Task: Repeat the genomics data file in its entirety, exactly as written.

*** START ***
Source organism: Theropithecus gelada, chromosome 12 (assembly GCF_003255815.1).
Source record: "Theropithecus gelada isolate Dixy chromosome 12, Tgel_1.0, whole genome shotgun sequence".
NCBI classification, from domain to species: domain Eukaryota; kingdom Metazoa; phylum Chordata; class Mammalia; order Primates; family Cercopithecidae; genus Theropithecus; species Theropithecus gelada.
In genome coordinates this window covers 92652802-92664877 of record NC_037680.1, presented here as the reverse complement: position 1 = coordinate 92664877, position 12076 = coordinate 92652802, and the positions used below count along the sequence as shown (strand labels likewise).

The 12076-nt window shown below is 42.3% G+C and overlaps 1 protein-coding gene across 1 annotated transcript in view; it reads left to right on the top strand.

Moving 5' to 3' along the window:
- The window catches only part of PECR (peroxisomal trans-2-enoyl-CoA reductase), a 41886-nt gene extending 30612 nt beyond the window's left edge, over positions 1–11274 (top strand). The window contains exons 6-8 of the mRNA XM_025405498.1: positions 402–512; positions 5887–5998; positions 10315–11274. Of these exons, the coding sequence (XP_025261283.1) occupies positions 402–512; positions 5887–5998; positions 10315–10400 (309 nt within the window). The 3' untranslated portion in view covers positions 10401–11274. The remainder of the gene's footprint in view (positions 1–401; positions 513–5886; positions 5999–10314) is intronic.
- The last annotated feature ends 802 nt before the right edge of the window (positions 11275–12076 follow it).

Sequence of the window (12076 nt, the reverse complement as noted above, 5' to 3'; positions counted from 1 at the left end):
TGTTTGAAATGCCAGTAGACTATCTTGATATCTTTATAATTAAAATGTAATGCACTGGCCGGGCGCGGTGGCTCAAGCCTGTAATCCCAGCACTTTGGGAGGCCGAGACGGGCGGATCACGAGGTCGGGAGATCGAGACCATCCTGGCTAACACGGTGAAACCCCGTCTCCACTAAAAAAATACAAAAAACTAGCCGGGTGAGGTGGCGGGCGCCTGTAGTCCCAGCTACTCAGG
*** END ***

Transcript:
Source organism: Theropithecus gelada, chromosome 12 (assembly GCF_003255815.1).
Source record: "Theropithecus gelada isolate Dixy chromosome 12, Tgel_1.0, whole genome shotgun sequence".
NCBI classification, from domain to species: domain Eukaryota; kingdom Metazoa; phylum Chordata; class Mammalia; order Primates; family Cercopithecidae; genus Theropithecus; species Theropithecus gelada.
In genome coordinates this window covers 92652802-92664877 of record NC_037680.1, presented here as the reverse complement: position 1 = coordinate 92664877, position 12076 = coordinate 92652802, and the positions used below count along the sequence as shown (strand labels likewise).

The 12076-nt window shown below is 42.3% G+C and overlaps 1 protein-coding gene across 1 annotated transcript in view; it reads left to right on the top strand.

Moving 5' to 3' along the window:
- The window catches only part of PECR (peroxisomal trans-2-enoyl-CoA reductase), a 41886-nt gene extending 30612 nt beyond the window's left edge, over positions 1–11274 (top strand). The window contains exons 6-8 of the mRNA XM_025405498.1: positions 402–512; positions 5887–5998; positions 10315–11274. Of these exons, the coding sequence (XP_025261283.1) occupies positions 402–512; positions 5887–5998; positions 10315–10400 (309 nt within the window). The 3' untranslated portion in view covers positions 10401–11274. The remainder of the gene's footprint in view (positions 1–401; positions 513–5886; positions 5999–10314) is intronic.
- The last annotated feature ends 802 nt before the right edge of the window (positions 11275–12076 follow it).

Sequence of the window (12076 nt, the reverse complement as noted above, 5' to 3'; positions counted from 1 at the left end):
TGTTTGAAATGCCAGTAGACTATCTTGATATCTTTATAATTAAAATGTAATGCACTGGCCGGGCGCGGTGGCTCAAGCCTGTAATCCCAGCACTTTGGGAGGCCGAGACGGGCGGATCACGAGGTCGGGAGATCGAGACCATCCTGGCTAACACGGTGAAACCCCGTCTCCACTAAAAAAATACAAAAAACTAGCCGGGTGAGGTGGCGGGCGCCTGTAGTCCCAGCTACTCAGG